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Planning for Nomads at the Urban Periphery: Paradox or Possibility?

Abstract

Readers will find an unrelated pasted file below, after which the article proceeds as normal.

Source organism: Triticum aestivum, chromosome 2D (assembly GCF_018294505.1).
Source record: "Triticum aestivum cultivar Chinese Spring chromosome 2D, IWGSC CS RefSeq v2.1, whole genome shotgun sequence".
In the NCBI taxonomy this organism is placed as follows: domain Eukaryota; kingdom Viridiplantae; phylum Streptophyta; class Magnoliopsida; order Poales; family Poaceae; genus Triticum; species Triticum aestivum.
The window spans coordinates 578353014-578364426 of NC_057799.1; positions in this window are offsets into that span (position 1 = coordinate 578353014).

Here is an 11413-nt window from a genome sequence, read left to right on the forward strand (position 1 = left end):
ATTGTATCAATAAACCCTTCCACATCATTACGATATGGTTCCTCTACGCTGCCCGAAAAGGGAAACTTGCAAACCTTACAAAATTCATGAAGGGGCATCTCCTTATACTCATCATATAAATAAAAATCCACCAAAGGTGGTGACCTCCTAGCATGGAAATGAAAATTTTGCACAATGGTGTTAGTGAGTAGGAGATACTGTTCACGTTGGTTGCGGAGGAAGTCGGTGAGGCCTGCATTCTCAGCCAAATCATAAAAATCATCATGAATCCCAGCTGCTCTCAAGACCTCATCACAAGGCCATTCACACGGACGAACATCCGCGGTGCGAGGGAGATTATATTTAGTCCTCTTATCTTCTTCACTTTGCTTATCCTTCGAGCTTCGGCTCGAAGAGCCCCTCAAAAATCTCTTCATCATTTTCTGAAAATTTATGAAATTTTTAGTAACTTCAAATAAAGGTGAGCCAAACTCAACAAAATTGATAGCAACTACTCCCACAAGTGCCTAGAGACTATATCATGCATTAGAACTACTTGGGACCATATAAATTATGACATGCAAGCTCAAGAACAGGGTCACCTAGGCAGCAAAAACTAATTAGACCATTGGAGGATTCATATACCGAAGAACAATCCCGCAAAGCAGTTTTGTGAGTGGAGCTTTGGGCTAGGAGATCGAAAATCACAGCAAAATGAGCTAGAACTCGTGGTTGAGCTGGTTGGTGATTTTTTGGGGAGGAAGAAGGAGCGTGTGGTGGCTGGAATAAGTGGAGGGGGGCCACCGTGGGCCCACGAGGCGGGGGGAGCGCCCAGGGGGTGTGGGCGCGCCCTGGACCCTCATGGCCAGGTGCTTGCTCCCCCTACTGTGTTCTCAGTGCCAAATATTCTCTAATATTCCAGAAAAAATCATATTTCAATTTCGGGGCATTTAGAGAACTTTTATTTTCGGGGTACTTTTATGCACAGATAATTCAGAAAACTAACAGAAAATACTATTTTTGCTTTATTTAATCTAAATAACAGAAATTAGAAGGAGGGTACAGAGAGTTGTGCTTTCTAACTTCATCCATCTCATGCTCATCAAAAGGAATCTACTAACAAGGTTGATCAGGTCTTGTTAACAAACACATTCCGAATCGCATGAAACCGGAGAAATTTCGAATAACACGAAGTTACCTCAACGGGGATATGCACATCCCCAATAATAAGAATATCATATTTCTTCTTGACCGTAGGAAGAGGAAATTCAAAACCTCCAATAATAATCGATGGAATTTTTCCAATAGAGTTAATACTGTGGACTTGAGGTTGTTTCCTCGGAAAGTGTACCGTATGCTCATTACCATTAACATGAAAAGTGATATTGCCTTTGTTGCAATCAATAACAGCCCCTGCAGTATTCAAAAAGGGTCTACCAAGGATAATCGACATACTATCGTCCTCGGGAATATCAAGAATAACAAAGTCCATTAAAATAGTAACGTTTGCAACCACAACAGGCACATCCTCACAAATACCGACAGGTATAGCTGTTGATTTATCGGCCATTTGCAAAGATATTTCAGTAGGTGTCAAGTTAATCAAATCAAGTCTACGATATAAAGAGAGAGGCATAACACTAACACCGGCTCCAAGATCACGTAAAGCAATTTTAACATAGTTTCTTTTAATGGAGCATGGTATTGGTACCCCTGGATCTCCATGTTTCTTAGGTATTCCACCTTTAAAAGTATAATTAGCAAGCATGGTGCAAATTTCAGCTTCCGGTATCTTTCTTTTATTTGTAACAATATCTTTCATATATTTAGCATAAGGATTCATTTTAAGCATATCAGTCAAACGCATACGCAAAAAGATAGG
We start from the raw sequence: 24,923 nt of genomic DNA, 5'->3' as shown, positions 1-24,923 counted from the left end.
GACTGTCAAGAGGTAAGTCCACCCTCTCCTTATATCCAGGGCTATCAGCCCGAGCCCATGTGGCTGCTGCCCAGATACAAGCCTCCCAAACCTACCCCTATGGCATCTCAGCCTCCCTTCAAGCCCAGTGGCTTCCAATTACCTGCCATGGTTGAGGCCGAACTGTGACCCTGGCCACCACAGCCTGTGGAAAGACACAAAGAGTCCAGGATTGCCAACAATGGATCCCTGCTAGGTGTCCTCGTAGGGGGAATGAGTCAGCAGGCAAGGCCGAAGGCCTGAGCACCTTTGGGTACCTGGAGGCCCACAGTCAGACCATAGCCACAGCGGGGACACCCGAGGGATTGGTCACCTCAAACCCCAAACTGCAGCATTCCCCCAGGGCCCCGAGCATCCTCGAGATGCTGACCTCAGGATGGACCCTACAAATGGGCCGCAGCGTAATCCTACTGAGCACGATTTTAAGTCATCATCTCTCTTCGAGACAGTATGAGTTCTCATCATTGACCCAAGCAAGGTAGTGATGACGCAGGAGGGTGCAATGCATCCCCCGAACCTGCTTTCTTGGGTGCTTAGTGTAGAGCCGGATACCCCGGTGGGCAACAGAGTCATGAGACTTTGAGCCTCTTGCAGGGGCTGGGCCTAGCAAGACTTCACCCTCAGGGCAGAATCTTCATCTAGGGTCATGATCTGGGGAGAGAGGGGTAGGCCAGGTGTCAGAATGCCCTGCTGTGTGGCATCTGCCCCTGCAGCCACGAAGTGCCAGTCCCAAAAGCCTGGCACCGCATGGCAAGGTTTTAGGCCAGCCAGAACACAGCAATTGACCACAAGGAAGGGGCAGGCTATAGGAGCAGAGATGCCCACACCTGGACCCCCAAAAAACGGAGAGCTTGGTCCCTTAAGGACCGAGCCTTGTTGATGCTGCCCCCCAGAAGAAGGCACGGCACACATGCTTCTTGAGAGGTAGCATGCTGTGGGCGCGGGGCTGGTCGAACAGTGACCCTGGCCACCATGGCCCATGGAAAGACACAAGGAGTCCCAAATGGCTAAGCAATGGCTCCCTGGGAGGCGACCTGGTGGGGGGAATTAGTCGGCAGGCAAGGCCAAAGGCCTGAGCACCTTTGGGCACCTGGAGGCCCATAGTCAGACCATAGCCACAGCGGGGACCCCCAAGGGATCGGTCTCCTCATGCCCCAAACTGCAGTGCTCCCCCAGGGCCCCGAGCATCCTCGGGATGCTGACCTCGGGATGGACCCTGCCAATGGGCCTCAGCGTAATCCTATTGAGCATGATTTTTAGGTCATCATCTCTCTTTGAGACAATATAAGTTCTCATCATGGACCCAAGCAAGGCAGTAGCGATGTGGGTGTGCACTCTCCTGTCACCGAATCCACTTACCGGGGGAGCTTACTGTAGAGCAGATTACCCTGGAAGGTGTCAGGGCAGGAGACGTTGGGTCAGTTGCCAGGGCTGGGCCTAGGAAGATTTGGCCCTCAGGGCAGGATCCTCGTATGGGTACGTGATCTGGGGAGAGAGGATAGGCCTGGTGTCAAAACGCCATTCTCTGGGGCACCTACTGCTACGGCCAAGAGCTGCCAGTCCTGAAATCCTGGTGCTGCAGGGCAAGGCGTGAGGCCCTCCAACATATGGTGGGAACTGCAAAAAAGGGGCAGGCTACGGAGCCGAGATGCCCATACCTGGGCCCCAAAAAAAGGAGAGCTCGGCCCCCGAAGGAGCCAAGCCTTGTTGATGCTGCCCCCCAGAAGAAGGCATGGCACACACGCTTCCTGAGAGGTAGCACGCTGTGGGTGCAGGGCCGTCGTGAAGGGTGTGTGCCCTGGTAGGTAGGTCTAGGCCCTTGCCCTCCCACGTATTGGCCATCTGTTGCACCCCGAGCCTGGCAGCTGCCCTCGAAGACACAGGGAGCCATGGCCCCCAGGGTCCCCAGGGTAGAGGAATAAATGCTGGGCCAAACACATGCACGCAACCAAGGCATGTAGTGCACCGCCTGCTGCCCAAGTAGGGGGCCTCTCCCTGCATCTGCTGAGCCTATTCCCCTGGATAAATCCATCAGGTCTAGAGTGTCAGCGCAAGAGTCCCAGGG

Urban planners and aid-donating institutions cherish and seek to preserve the nomadic national identity of Mongolia. These outsiders romanticize nomads as representing a simpler, freer pastoral existence unencumbered by the excessive materialism of modernity. By contrast, the Mongolian government abhors and seeks to end the same nomadic national identity on the grounds that it is materially impoverished and perpetuates a "culture of poverty" (Lewis 1966). Both these divergent perspectives frustrate planning by focusing on extremes rather than the real process of nomadic transition.

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